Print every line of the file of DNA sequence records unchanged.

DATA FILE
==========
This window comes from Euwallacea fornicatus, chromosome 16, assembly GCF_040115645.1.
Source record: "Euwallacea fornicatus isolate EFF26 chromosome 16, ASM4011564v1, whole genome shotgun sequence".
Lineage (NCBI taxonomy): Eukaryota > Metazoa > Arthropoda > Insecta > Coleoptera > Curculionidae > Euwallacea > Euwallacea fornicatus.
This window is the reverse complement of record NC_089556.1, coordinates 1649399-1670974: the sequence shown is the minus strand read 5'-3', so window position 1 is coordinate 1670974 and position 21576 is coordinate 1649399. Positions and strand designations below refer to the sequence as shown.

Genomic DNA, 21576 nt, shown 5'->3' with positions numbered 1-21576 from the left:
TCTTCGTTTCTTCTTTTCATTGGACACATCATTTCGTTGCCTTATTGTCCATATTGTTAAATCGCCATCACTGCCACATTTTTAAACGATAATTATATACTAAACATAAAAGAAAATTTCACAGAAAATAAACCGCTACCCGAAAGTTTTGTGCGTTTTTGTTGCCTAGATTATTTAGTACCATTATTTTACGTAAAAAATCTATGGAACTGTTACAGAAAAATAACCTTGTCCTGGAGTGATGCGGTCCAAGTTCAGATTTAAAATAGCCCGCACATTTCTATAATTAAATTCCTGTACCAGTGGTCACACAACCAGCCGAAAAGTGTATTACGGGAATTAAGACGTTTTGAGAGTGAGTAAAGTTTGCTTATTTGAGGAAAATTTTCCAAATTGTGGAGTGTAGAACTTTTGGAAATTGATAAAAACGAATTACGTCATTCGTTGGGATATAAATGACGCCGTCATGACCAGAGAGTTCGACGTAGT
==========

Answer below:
This window comes from Euwallacea fornicatus, chromosome 16, assembly GCF_040115645.1.
Source record: "Euwallacea fornicatus isolate EFF26 chromosome 16, ASM4011564v1, whole genome shotgun sequence".
Lineage (NCBI taxonomy): Eukaryota > Metazoa > Arthropoda > Insecta > Coleoptera > Curculionidae > Euwallacea > Euwallacea fornicatus.
This window is the reverse complement of record NC_089556.1, coordinates 1649399-1670974: the sequence shown is the minus strand read 5'-3', so window position 1 is coordinate 1670974 and position 21576 is coordinate 1649399. Positions and strand designations below refer to the sequence as shown.

Genomic DNA, 21576 nt, shown 5'->3' with positions numbered 1-21576 from the left:
TCTTCGTTTCTTCTTTTCATTGGACACATCATTTCGTTGCCTTATTGTCCATATTGTTAAATCGCCATCACTGCCACATTTTTAAACGATAATTATATACTAAACATAAAAGAAAATTTCACAGAAAATAAACCGCTACCCGAAAGTTTTGTGCGTTTTTGTTGCCTAGATTATTTAGTACCATTATTTTACGTAAAAAATCTATGGAACTGTTACAGAAAAATAACCTTGTCCTGGAGTGATGCGGTCCAAGTTCAGATTTAAAATAGCCCGCACATTTCTATAATTAAATTCCTGTACCAGTGGTCACACAACCAGCCGAAAAGTGTATTACGGGAATTAAGACGTTTTGAGAGTGAGTAAAGTTTGCTTATTTGAGGAAAATTTTCCAAATTGTGGAGTGTAGAACTTTTGGAAATTGATAAAAACGAATTACGTCATTCGTTGGGATATAAATGACGCCGTCATGACCAGAGAGTTCGACGTAGT